• Sen. Chuck Grassley wants to peg the child tax credit to inflation.
  • The changes he seeks so far are far less sweeping than what most Democrats support.
  • The Grassley proposal does not restructure the program into a monthly cash benefit.

A top Senate Republican released a proposal on Friday meant to fix a major flaw in the child tax credit, pegging it to inflation so it pays out more during stretches of rising prices.

The measure would also reconfigure the child tax credit's income thresholds to reflect changes to the state of the economy. 

"The relentless 40-year high inflation we're seeing today has made it increasingly difficult for Americans to afford their trips to the gas station and grocery store," Sen. Chuck Grassley of Iowa said in a press release, adding he was adamant about working on "commonsense policies" to help people plug shortfalls in their household budgets.

Currently, the child tax credit issues $2,000 per child under 17 to families with taxable earnings, plus an extra $500 per qualifying dependent. Families can get the credit as a lump-sum after filing their taxes. It is not tied to inflation, so the amount doesn't fluctuate even when prices rise, meaning its purchasing power will drop over the years.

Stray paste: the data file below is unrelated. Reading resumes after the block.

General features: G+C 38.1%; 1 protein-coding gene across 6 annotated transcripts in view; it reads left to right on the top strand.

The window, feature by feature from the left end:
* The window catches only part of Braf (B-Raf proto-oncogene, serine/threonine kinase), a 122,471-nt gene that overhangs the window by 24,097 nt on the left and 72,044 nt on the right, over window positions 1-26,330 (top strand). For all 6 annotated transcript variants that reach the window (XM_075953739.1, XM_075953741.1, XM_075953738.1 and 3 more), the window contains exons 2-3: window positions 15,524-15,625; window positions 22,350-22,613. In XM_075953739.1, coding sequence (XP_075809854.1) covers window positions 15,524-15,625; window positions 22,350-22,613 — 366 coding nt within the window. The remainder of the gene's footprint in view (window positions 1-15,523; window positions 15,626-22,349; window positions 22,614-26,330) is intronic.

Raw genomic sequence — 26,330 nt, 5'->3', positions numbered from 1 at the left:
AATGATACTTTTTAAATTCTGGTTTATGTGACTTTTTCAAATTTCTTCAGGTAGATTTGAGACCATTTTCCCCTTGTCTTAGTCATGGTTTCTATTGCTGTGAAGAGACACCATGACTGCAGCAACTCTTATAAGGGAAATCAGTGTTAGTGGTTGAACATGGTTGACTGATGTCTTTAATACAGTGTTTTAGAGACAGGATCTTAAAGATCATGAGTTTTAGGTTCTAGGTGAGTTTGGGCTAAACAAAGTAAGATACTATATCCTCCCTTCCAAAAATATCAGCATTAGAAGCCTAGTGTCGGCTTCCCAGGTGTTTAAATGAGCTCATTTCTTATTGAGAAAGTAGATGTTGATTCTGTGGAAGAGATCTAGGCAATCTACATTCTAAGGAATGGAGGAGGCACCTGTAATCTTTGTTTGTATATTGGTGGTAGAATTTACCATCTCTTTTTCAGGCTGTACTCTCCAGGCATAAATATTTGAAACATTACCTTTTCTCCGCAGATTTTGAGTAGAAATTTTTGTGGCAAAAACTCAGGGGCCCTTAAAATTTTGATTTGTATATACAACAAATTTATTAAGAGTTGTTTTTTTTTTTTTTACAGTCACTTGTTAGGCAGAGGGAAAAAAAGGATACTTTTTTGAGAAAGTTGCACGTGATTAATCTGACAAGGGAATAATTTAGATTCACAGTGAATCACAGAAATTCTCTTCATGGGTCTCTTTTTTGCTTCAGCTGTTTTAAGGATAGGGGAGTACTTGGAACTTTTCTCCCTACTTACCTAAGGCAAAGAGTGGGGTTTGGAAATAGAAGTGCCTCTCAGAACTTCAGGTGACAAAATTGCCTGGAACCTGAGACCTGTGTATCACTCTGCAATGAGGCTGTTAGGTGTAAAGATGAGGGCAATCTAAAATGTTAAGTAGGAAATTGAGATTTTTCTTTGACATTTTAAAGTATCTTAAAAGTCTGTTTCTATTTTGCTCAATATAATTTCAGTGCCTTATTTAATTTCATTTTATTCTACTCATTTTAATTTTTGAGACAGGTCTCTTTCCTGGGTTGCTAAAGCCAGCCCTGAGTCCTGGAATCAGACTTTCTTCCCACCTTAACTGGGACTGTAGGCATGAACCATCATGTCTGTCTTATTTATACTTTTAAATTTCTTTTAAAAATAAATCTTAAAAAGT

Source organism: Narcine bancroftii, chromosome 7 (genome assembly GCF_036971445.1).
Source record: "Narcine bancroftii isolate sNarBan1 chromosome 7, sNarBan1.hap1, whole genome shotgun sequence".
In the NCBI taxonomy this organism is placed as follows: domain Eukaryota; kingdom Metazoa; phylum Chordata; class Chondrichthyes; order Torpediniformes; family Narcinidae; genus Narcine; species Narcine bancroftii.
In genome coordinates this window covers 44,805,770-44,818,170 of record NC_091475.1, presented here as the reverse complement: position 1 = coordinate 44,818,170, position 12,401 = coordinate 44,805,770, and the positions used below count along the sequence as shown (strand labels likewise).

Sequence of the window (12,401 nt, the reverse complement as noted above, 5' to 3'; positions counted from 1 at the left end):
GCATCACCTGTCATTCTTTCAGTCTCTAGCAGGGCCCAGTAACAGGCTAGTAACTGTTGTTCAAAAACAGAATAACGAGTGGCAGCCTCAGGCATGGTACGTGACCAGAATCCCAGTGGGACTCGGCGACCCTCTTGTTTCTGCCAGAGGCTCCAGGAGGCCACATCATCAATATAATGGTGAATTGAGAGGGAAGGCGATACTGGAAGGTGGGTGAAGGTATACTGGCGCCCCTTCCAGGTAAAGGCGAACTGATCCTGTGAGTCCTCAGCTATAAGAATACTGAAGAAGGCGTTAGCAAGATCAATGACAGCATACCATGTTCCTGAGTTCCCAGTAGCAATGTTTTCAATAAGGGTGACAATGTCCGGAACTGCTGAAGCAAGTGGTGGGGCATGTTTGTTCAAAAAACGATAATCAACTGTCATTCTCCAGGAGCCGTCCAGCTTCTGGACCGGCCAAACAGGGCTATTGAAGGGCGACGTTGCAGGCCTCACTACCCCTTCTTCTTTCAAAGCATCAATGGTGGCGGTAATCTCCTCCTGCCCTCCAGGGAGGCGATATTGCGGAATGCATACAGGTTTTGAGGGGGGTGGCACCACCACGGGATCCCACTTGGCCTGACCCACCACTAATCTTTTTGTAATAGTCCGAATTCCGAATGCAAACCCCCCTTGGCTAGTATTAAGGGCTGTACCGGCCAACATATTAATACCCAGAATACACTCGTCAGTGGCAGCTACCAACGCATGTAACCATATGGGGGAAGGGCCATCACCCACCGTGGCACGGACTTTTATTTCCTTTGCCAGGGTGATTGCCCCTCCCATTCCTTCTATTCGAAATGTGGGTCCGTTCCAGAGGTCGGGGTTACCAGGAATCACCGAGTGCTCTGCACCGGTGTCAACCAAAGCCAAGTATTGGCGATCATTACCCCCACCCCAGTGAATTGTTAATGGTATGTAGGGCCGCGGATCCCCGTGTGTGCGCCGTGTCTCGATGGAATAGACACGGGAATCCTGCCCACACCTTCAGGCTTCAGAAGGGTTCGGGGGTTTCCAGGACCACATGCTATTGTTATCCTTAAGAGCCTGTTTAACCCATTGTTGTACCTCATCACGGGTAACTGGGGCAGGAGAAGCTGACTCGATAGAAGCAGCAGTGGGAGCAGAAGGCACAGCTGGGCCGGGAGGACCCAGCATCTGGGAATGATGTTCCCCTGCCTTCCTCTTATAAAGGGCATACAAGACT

The changes Grassley seeks are much less dramatic compared to the temporary pandemic-era Democratic program that was established in 2021. 

President Joe Biden's stimulus law transformed the child tax credit into a near-universal monthly cash benefit for families, widening eligibility to the poorest households with little or no taxable income for the first time. Families received $250 per kid ages 6 to 17 or $300 for each child age 5 and under between July and December 2021.

The other half was provided during tax season, so it totaled $3,000 for older children and $3,600 annually for younger kids.

But resistance from Republicans and Sen. Joe Manchin of West Virginia kept Democrats from renewing the program in the House-approved Build Back Better bill. The nascent healthcare bill that Democrats are cobbling together with Manchin's apparent approval also won't include the child benefit.

Sen. Mitt Romney of Utah is another prominent Republican interested in redesigning the program. In June, he released a monthly child benefit plan that would send most families up to $350 per kid. But it established a $10,000 income threshold for parents to receive full checks. It lacked major GOP support.

Romney told Insider last week he had begun "preliminary" discussions with Democrats about overhauling the child tax credit. But he added Democrats must resolve the fate of their spending plan before child tax credit talks can progress to more advanced stages.

Read the original article on Business Insider